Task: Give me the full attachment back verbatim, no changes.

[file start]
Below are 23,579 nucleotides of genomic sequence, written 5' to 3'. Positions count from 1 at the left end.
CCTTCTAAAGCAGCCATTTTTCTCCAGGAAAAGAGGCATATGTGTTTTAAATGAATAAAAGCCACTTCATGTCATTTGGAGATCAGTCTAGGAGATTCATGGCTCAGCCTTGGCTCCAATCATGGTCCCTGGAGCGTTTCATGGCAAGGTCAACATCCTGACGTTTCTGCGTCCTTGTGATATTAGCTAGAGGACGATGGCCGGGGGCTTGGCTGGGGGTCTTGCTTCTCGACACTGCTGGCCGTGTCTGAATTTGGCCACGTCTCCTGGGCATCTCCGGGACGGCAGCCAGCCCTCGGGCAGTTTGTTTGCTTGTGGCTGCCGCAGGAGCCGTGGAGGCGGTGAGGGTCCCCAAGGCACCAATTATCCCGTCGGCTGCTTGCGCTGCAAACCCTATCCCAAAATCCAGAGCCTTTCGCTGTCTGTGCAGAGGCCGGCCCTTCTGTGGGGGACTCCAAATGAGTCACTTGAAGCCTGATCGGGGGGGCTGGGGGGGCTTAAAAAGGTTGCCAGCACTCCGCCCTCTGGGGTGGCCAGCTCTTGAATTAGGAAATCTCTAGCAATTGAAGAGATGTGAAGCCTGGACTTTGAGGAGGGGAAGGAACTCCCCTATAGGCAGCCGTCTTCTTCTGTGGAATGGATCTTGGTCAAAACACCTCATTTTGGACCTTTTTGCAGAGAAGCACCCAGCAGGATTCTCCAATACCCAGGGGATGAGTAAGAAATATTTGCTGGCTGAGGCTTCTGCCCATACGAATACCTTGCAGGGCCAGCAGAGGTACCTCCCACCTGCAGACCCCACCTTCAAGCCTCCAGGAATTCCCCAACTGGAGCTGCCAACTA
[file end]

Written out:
Below are 23,579 nucleotides of genomic sequence, written 5' to 3'. Positions count from 1 at the left end.
CCTTCTAAAGCAGCCATTTTTCTCCAGGAAAAGAGGCATATGTGTTTTAAATGAATAAAAGCCACTTCATGTCATTTGGAGATCAGTCTAGGAGATTCATGGCTCAGCCTTGGCTCCAATCATGGTCCCTGGAGCGTTTCATGGCAAGGTCAACATCCTGACGTTTCTGCGTCCTTGTGATATTAGCTAGAGGACGATGGCCGGGGGCTTGGCTGGGGGTCTTGCTTCTCGACACTGCTGGCCGTGTCTGAATTTGGCCACGTCTCCTGGGCATCTCCGGGACGGCAGCCAGCCCTCGGGCAGTTTGTTTGCTTGTGGCTGCCGCAGGAGCCGTGGAGGCGGTGAGGGTCCCCAAGGCACCAATTATCCCGTCGGCTGCTTGCGCTGCAAACCCTATCCCAAAATCCAGAGCCTTTCGCTGTCTGTGCAGAGGCCGGCCCTTCTGTGGGGGACTCCAAATGAGTCACTTGAAGCCTGATCGGGGGGGCTGGGGGGGCTTAAAAAGGTTGCCAGCACTCCGCCCTCTGGGGTGGCCAGCTCTTGAATTAGGAAATCTCTAGCAATTGAAGAGATGTGAAGCCTGGACTTTGAGGAGGGGAAGGAACTCCCCTATAGGCAGCCGTCTTCTTCTGTGGAATGGATCTTGGTCAAAACACCTCATTTTGGACCTTTTTGCAGAGAAGCACCCAGCAGGATTCTCCAATACCCAGGGGATGAGTAAGAAATATTTGCTGGCTGAGGCTTCTGCCCATACGAATACCTTGCAGGGCCAGCAGAGGTACCTCCCACCTGCAGACCCCACCTTCAAGCCTCCAGGAATTCCCCAACTGGAGCTGCCAACTA